Hey you, conversational fill: BEEN THERE, GODSPEED, SURE THING, GET A GRIP, HIT ME. In case you didn’t know, or had only heard of the TV show, [6a: Letters on country letters]: RFD stands for rural free delivery, a service that began some 100 years ago to deliver mail directly to rural addresses (rather than compel such country dwellers to pick up mail at the post office in town). Where I live, many people actually still prefer to pick up mail in town, because it gives them a chance to check in at the country store/post office/town hall/gas station. (Yes, this still happens in Vermont and New Hampshire.)
Here’s [43d: Jazz saxophonist Rollins]: SONNY in 1965 playing the most crossword-esque of jazz compositions:
Alan Arbesfeld’s New York Times crossword—Amy’s write-up
Sigh. The theme is words and phrases that start with that syllable, spelled in six different ways: CYBERSPACE, SILENT NIGHT, SAYONARA, CITATION, SCIENCE FAIR, and PSYCHED OUT. I find myself wishing that the 8s had been dropped from the theme, because cramming all six themers into the grid has left us with a bunch of junky fill.
Tough things for a Tuesday include KIROV, AD IN, A-ONE with its numeral spelled out, ISL, crosswordese RIATA, does-anyone-much-really-know-about ICE AX, HERSEY (can scarecely believe he’s not clued via A Bell for Adano, which gave the world ADANO as crosswordese), ATRI (more bell-related Italian place names in literature!), and seldom-seen-in-the-wild S.DAK. Not necessarily hard, but not great fill: ERN ATTY TISH EENIE AERIE UKE ITAL CIO. And maybe SNOOT, which is indeed a word but is so much less used, if you ask me, than snooty.
URBAN MYTH and GO IT ALONE are nice bits in the longer range, but they weren’t enough to make me forgive the clunkers.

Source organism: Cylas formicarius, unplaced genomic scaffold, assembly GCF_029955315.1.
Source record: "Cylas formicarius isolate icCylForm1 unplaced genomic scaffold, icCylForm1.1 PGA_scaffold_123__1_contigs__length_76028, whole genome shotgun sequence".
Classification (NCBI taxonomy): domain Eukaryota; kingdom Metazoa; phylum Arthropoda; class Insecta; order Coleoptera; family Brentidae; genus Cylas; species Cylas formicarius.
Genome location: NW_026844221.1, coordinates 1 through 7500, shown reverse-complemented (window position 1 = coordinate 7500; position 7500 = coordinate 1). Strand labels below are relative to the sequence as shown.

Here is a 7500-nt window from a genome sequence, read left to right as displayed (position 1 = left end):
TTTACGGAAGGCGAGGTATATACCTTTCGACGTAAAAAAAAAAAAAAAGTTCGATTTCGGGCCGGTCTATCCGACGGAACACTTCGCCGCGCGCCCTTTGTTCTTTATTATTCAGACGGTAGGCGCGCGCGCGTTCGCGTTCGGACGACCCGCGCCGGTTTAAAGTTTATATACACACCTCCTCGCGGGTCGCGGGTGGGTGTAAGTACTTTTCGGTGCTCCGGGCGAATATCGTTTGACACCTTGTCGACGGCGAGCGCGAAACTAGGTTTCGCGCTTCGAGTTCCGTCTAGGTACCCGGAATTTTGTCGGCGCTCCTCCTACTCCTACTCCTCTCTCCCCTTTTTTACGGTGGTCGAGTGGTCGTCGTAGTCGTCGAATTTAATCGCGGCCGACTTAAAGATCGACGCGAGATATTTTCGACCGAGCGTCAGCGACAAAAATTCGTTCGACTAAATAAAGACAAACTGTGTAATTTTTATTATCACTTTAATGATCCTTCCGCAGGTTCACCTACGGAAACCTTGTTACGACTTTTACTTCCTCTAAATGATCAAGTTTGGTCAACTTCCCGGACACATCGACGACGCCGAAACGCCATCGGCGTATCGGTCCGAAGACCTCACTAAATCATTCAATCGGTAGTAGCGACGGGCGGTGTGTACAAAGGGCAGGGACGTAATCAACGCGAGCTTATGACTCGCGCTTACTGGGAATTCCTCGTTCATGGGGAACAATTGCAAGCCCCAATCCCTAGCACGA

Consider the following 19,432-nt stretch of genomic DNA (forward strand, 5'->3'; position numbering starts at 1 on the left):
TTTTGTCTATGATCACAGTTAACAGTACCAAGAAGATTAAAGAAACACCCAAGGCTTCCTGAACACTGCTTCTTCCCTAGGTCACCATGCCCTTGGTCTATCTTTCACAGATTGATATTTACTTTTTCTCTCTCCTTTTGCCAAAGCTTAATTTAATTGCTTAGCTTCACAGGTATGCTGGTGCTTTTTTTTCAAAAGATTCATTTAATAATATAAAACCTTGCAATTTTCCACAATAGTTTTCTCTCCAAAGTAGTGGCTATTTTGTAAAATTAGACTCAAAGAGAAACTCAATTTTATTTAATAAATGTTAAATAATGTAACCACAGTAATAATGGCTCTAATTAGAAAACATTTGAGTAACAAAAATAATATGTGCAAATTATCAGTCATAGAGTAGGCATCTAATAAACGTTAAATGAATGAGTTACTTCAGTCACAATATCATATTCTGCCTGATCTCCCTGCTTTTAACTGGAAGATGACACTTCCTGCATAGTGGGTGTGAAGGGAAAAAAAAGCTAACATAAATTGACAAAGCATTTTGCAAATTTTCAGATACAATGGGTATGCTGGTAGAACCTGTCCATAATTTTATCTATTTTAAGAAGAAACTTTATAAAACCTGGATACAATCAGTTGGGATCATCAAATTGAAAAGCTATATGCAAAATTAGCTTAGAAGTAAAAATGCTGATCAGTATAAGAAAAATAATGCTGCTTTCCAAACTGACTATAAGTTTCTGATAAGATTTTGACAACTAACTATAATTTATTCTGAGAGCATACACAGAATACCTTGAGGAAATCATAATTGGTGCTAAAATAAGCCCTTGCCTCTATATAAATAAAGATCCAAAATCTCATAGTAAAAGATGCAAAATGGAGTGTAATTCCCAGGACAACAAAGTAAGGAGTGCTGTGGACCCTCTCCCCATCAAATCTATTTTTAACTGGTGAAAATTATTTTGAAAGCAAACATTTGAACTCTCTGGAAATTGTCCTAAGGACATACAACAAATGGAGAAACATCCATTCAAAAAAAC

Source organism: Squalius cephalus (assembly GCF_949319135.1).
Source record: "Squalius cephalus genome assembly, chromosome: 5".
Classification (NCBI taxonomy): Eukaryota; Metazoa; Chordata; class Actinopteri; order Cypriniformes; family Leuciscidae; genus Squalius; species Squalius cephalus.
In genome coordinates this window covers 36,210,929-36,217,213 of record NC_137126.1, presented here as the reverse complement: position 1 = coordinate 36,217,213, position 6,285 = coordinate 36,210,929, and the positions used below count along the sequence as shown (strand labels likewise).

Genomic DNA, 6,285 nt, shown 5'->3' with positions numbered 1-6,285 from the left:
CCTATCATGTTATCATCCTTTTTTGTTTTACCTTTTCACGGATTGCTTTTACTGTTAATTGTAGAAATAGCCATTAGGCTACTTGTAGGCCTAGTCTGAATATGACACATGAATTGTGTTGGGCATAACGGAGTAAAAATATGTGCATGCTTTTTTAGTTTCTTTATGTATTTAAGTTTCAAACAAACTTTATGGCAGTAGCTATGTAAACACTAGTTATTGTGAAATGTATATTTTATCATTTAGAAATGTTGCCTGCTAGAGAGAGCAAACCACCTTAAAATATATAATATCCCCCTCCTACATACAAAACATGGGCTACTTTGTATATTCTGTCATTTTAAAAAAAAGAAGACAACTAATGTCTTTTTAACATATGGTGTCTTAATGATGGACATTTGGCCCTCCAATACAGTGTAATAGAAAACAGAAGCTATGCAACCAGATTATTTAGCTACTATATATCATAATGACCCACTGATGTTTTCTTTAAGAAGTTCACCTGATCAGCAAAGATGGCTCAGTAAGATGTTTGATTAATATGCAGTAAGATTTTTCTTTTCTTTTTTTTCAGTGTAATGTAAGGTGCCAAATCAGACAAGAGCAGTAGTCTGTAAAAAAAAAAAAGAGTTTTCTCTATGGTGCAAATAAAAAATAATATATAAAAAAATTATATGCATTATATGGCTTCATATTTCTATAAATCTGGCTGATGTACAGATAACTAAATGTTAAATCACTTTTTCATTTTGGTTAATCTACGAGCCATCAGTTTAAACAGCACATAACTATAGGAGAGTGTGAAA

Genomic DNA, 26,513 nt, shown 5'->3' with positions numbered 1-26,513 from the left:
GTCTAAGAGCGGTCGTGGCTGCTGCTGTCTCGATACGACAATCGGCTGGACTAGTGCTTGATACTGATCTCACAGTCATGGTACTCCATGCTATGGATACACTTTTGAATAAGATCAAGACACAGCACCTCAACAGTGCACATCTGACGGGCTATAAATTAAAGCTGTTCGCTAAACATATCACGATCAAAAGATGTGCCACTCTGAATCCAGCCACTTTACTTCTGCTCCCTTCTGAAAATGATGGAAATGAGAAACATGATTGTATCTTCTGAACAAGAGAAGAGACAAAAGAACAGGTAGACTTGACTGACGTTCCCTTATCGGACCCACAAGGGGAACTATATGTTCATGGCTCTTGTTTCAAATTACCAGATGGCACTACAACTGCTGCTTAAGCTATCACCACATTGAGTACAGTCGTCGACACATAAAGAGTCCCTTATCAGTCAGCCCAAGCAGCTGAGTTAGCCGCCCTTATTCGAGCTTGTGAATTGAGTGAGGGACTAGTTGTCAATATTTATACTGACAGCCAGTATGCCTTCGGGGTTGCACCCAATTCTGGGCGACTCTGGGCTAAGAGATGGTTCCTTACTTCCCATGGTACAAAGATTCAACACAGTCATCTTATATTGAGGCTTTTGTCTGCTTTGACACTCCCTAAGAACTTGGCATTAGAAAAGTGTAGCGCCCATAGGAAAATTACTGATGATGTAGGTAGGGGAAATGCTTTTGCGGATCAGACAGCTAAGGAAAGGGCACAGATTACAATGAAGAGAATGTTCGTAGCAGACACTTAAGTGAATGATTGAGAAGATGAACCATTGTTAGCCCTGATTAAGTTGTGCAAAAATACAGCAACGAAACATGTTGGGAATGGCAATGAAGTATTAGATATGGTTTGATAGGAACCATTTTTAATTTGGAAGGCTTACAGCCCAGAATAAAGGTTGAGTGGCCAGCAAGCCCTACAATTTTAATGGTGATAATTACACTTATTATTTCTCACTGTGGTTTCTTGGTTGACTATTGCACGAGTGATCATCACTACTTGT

If you shrieked at 5a. [Opinion pieces] as the clue for OP-EDS because it’s got the OP of opinion in it, stand down. It’s short for the page opposite editorial.
2.75 stars from me. I wish the Monday and Tuesday NYTs would focus on smaller theme square counts so the fill could be smoother and easier.
Matt Jones’s Jonesin’ Crossword, “Hue Knew?” – Derek’s write-up
Yes, who knew?? Interesting piece of wordplay in this week’s Jonesin’, nicely laid out in a quote:
- 17A, 23, 39A, 53A and 61A [A wordplay challenge (the answer is spelled out in the circles)] TAKE FIVE LETTERS FROM THE MNEMONIC ROY G BIV; REARRANGE THEM TO CREATE A NEW COLOR
The circles letters form the color IVORY. Very nice and a lot of fun! And isn’t that the whole point? Interesting word trick, and one I never noticed before. This is the type of wordplay someone in the National Puzzler’s League would appreciate … but wait, Matt is a member! Also the kind of wordplay I appreciate as well! A solid 4.5 stars this week.
A few more fun things:
- 11A [Langley or Lackland (abbr.)] A.F.B. – Langley AFB is in Hampton, VA, while Lackland AFB is near San Antonio, TX. Not sure I have heard of either of these. We live near Grissom AFB, but it is technically listed as an Air Reserve Base. Nice museum there, though!
- 21A [Hamton, on “Tiny Toon Adventures”] PIG – I am showing my age, because I have no idea who this is. Not uncommon in a Jonesin’ for me!
- 71A [“Sophie’s Choice” novelist William] STYRON – I have actually started reading this book. It’s pretty good. I may finish it one of these days!
- 9D [Robert who stepped down from “All Things Considered’ in January 2018] SIEGEL – I don’t know who this is, either!
- 24D [Designer Oscar de la __ ] RENTA – I wanted to write HOYA in there immediately until I saw it was the designer and not the boxer!
- 51D [“Le Freak” disco group] CHIC – Nile Rodgers was in this group, and he is still producing lots of good music, including recent hits by Daft Punk.
- 62D [ __-80 (old Radio Shack computer)] TRS – I learned some basic computing skills on a “Trash-80” computer in high school!
Have a great week!
Gail Grabowski & Bruce Venzke’s LA Times crossword – Derek’s write-up
Took me a second to grasp the theme on this relatively easy puzzle! I must have been tired! Maybe I was looking for something more than what was there. I am “sure” there is nothing more to this theme!
- 18A [“This Kiss” country singer] FAITH HILL
- 26A [Swindler’s swindle] CONFIDENCE GAME
- 47A [Important percentage to a prosecutor] CONVICTION RATE